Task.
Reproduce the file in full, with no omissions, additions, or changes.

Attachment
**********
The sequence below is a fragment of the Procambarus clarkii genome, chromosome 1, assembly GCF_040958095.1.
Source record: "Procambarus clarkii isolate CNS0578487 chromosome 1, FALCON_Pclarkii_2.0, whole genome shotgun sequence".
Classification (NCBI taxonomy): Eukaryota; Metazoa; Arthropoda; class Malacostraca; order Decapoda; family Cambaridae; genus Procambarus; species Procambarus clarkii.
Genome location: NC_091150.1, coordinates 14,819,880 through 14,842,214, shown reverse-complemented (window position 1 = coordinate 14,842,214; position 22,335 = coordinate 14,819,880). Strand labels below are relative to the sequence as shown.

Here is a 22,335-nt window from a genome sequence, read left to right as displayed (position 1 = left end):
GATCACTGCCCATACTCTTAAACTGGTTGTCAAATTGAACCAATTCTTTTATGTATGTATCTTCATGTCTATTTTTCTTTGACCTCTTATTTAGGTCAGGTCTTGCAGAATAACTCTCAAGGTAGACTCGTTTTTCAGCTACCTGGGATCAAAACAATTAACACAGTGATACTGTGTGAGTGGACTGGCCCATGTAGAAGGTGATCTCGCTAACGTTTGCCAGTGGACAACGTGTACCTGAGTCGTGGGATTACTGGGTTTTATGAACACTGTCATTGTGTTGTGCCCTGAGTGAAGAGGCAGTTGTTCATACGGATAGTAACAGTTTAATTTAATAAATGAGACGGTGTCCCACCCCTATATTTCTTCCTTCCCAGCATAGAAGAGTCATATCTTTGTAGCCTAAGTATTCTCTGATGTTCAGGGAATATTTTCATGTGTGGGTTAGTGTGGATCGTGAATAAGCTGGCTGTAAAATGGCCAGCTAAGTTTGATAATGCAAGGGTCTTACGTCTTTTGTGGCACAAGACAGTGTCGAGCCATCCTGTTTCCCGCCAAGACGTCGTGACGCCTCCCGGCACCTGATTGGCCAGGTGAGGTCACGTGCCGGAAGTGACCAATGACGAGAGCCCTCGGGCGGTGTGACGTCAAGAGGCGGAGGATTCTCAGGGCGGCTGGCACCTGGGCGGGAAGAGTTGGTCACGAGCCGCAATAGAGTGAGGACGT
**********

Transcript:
The sequence below is a fragment of the Procambarus clarkii genome, chromosome 1, assembly GCF_040958095.1.
Source record: "Procambarus clarkii isolate CNS0578487 chromosome 1, FALCON_Pclarkii_2.0, whole genome shotgun sequence".
Classification (NCBI taxonomy): Eukaryota; Metazoa; Arthropoda; class Malacostraca; order Decapoda; family Cambaridae; genus Procambarus; species Procambarus clarkii.
Genome location: NC_091150.1, coordinates 14,819,880 through 14,842,214, shown reverse-complemented (window position 1 = coordinate 14,842,214; position 22,335 = coordinate 14,819,880). Strand labels below are relative to the sequence as shown.

Here is a 22,335-nt window from a genome sequence, read left to right as displayed (position 1 = left end):
GATCACTGCCCATACTCTTAAACTGGTTGTCAAATTGAACCAATTCTTTTATGTATGTATCTTCATGTCTATTTTTCTTTGACCTCTTATTTAGGTCAGGTCTTGCAGAATAACTCTCAAGGTAGACTCGTTTTTCAGCTACCTGGGATCAAAACAATTAACACAGTGATACTGTGTGAGTGGACTGGCCCATGTAGAAGGTGATCTCGCTAACGTTTGCCAGTGGACAACGTGTACCTGAGTCGTGGGATTACTGGGTTTTATGAACACTGTCATTGTGTTGTGCCCTGAGTGAAGAGGCAGTTGTTCATACGGATAGTAACAGTTTAATTTAATAAATGAGACGGTGTCCCACCCCTATATTTCTTCCTTCCCAGCATAGAAGAGTCATATCTTTGTAGCCTAAGTATTCTCTGATGTTCAGGGAATATTTTCATGTGTGGGTTAGTGTGGATCGTGAATAAGCTGGCTGTAAAATGGCCAGCTAAGTTTGATAATGCAAGGGTCTTACGTCTTTTGTGGCACAAGACAGTGTCGAGCCATCCTGTTTCCCGCCAAGACGTCGTGACGCCTCCCGGCACCTGATTGGCCAGGTGAGGTCACGTGCCGGAAGTGACCAATGACGAGAGCCCTCGGGCGGTGTGACGTCAAGAGGCGGAGGATTCTCAGGGCGGCTGGCACCTGGGCGGGAAGAGTTGGTCACGAGCCGCAATAGAGTGAGGACGT